Skip to page content
USDA Forest Service
  
Treesearch

Research & Development Treesearch

 
Treesearch Home
About Treesearch
Contact Us
Research & Development
Forest Products Lab
International Institute of Tropical Forestry
Northern
Pacific Northwest
Pacific Southwest
Rocky Mountain
Southern Research Station
Help
 

Science.gov - We Participate


USA.gov  Government Made Easy


Global Forest Information Service

US Forest Service
P.O. Box 96090
Washington, D.C.
20090-6090

(202) 205-8333

You are here: Home / Search / Publication Information
Bookmark and Share

Publication Information

View PDF (1.1 MB)

Title: Effects of fire on cultural resources

Author: Ryan, Kevin C.;

Date: 2010

Source: In: Viegas, D. X., ed. Proceedings of the VI International Conference on Forest Fire Research; 15-18 November 2010; Coimbra, Portugal. Coimbra, Portugal: University of Coimbra. 14 p.

Publication Series: Miscellaneous Publication

Description: Cultural resources (CR) refer to the physical evidence of human occupations which archaeologist use to reconstruct the past. This includes the objects, locations, and landscapes that play a significant role in the history or cultural traditions of a group of people. CR include artifacts left by prehistoric aboriginal peoples and those of historical significance. Archaeological constituents, the basic units of archaeological analysis, consist of artifacts and features. Artifacts include carved objects, pottery and ceramics, flaked and ground stones, faunal and floral remains, glass, and metal. Features include earthen works, rock art (e.g., petroglyphs and pictographs), midden soils, and structures (e.g., buildings, monuments, etc). CR are at risk of being damaged by wildfires as well as active natural resource management. In many countries, the United States included, managers have legal requirements to protect CR during fuels treatment and restoration activities as well as during wildfire suppression and post-fire rehabilitation. The successful implementation of prescribed burning and wildfire suppression in CR sensitive areas requires integration of CR and wildland fire science. Knowledge of the local archaeology, artifact materials, site types, and context is essential to minimizing the negative impacts of all management activities. It takes skill and attention to detail to manage fuels and fire CR sensitive areas.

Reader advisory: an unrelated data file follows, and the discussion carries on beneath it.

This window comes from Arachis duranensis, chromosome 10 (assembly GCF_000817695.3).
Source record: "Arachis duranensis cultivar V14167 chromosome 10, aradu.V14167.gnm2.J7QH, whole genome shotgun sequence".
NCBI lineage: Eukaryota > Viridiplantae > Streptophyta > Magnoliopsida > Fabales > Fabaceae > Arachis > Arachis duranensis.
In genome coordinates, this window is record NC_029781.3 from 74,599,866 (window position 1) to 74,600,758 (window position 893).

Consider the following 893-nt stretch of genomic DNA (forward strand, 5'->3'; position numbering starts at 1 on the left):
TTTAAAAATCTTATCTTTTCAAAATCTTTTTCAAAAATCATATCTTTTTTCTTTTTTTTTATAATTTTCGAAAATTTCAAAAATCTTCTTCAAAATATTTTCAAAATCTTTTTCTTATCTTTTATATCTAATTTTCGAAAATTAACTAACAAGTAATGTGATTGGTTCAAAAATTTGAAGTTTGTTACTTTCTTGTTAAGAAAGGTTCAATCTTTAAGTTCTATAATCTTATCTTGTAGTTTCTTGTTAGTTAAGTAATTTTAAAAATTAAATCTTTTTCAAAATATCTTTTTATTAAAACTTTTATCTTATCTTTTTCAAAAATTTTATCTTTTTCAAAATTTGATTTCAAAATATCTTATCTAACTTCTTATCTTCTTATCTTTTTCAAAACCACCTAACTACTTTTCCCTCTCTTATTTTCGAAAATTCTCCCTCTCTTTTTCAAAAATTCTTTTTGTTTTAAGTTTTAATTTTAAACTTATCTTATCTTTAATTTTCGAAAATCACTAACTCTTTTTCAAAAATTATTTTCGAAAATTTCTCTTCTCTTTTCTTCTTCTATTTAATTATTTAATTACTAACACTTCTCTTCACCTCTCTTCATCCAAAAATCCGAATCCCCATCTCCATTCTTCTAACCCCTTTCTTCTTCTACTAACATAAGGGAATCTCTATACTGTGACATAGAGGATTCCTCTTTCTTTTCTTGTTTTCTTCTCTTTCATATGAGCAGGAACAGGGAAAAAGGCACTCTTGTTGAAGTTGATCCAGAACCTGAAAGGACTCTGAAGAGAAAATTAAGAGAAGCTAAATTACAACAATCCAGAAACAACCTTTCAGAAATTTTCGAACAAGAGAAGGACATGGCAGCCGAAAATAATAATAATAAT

Keywords: archaeology, cultural resources, fire effects, fire severity, prescribed fire, wildfire

Publication Notes:

  • We recommend that you also print this page and attach it to the printout of the article, to retain the full citation information.
  • This article was written and prepared by U.S. Government employees on official time, and is therefore in the public domain.
  • You may send email to rmrspubrequest@fs.fed.us to request a hard copy of this publication. (Please specify exactly which publication you are requesting and your mailing address.)

XML: View XML

Citation:


Ryan, Kevin C. 2010. Effects of fire on cultural resources. In: Viegas, D. X., ed. Proceedings of the VI International Conference on Forest Fire Research; 15-18 November 2010; Coimbra, Portugal. Coimbra, Portugal: University of Coimbra. 14 p.

 


 [ Get Acrobat ]  Get the latest version of the Adobe Acrobat reader or Acrobat Reader for Windows with Search and Accessibility

USDA logo which links to the department's national site. Forest Service logo which links to the agency's national site.